If you don’t know what your customers are looking for, it’s hard to offer them something that will meet their needs. If you do know what they’re looking for but aren’t sure how much they’ll pay for it — or even if you think they should be paying more than they are — then it’s going to be hard to get them excited about your product or service. The best way to figure out the answers to both of those things is by doing some research with your customers!
Whether you’re starting a new venture or expanding your current business, market research will give you a better understanding of what people want, how they want it, and why. It will help you identify opportunities for growth and new markets while making sure that any changes to your offering align with what your customers are looking for.
So What Exactly Is Market Research?
Market research is one of the most powerful tools you have at your disposal to help you stay on top of your game and become more successful. It’s the process of collecting data from key stakeholders through qualitative and quantitative methods which help businesses understand their customers so that they can create solutions that meet their needs, wants, and desires.
Market research is like having an expert on hand during every step of the process — you can ask questions and get answers without needing any special knowledge or training in order to do so. You can also use this information to help guide future decisions (and avoid making mistakes). Market research doesn’t just tell us what people want; it tells us how much they’re willing to pay for it, too!
Through focus groups, interviews, surveys and other methods, you can determine what products, services, and systems your customers are looking for as well as how much they’re willing to pay for them. This information can also help you to evaluate your existing products and services so that you can make improvements where they’re needed most.
And that’s where Human Centred Design research came in the Dual Prevention Pill (DPP) market research study.
The Dual Prevention Pill Case Study
The client’s objective was to rapidly and successfully introduce a daily oral pill for both HIV and pregnancy prevention by supporting product development and demand creation strategies. In order to achieve this, human-centred design (HCD) research was conducted in South Africa and Zimbabwe with the goal of understanding the perceptions, barriers, and motivators of end users, providers and influencers as they relate to the DPP.
The DPP is a pill meant for daily consumption by women of reproductive age that consists of oral pre-exposure prophylaxis (PrEP) for HIV prevention and a combined oral contraceptive (COC) for pregnancy prevention.
The market research workshops were designed to deliver solutions to two challenges:
- How to help women make an informed decision about the DPP and its benefits in comparison to other pregnancy and HIV prevention methods.
- How to build the women’s confidence so that they can successfully take a pill every day.
These workshops generated insights into the women, their beliefs, their pain points, and their needs and desires. In Zimbabwe, the women understood the importance of protection but were fearful of their husbands’ reactions to the pill. Similarly, in South Africa, the women understood the need for protection but were anxious about the stigma and judgment associated with sexual activity in their communities.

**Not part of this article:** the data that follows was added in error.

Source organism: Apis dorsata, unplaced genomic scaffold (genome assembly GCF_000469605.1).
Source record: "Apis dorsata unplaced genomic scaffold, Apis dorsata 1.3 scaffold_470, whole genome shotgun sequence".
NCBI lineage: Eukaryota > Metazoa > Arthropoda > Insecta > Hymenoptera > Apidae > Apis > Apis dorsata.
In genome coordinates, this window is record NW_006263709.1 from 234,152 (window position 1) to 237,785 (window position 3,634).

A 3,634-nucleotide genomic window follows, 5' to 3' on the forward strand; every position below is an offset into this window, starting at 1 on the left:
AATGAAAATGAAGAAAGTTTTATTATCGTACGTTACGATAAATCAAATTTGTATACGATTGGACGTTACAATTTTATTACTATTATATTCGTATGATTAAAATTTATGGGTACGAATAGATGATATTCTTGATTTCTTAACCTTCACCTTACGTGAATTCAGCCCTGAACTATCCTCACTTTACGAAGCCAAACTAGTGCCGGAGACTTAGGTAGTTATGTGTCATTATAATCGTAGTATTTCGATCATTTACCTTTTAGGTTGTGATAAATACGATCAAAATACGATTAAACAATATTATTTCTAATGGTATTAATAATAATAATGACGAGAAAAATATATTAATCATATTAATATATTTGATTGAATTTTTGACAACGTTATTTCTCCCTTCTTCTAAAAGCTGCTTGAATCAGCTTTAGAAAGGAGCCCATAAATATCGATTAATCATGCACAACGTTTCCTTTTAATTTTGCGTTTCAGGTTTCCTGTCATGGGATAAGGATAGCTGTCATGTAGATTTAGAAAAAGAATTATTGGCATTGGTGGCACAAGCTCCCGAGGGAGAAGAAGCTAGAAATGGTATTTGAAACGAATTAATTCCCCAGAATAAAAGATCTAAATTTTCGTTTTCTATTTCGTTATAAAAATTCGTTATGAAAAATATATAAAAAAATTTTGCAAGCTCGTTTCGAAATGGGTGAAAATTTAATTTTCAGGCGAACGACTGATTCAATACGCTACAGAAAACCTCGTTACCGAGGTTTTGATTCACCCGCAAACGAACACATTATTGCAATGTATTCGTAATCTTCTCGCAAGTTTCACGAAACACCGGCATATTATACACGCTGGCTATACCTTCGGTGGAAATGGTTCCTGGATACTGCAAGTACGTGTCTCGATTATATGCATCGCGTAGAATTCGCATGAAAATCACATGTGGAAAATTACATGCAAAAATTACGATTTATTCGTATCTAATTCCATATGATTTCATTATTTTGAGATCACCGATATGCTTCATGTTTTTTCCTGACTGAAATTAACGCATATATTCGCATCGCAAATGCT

The women highlighted that they wanted access to clear information on the DPP — its ingredients, method of use, side effects, and a forum where they could openly discuss sexual and reproductive health issues without fear of judgement.
Research uncovered opinions and concerns of other key stakeholders including husbands/partners, mothers, and nurses. While the opinions were varied, all believed that using PrEP may lead to promiscuity and infidelity. The mothers agreed that it was safer for their daughters to have some form of contraception than nothing at all, but were also concerned with the negative connotations that come with it from a religious stand. The husbands in South Africa believed that family planning choices were the woman’s concern while those of Zimbabwe believed that it was their responsibility and deemed it unacceptable. The nurses had little-to-no confidence that younger women would regularly take the pill and preferred that it be used by older women.
Through the market research workshops with the end users, an understanding of the target market was developed and this was used to define the product messaging that would support the project goal of rapidly and successfully introducing the Dual Prevention Pill and generating demand for it. Below are some of the key messages taken out.
This HCD research revealed that the DPP would not be positively or rapidly accepted in either market yet due to existing barriers, such as the stigma surrounding family planning. These insights enabled our client to refocus their efforts and develop messaging that would help break down these barriers. In the long-run, this would create an opportunity for the DPP to be considered as a family planning option in these markets.
By conducting market research, you can identify gaps in the market that can be filled and create solutions to help close them. This will benefit your business, your customers, and all other relevant stakeholders. Reach out to us today via email us at email@example.com so we can help you do the same for your business and the products or services you offer.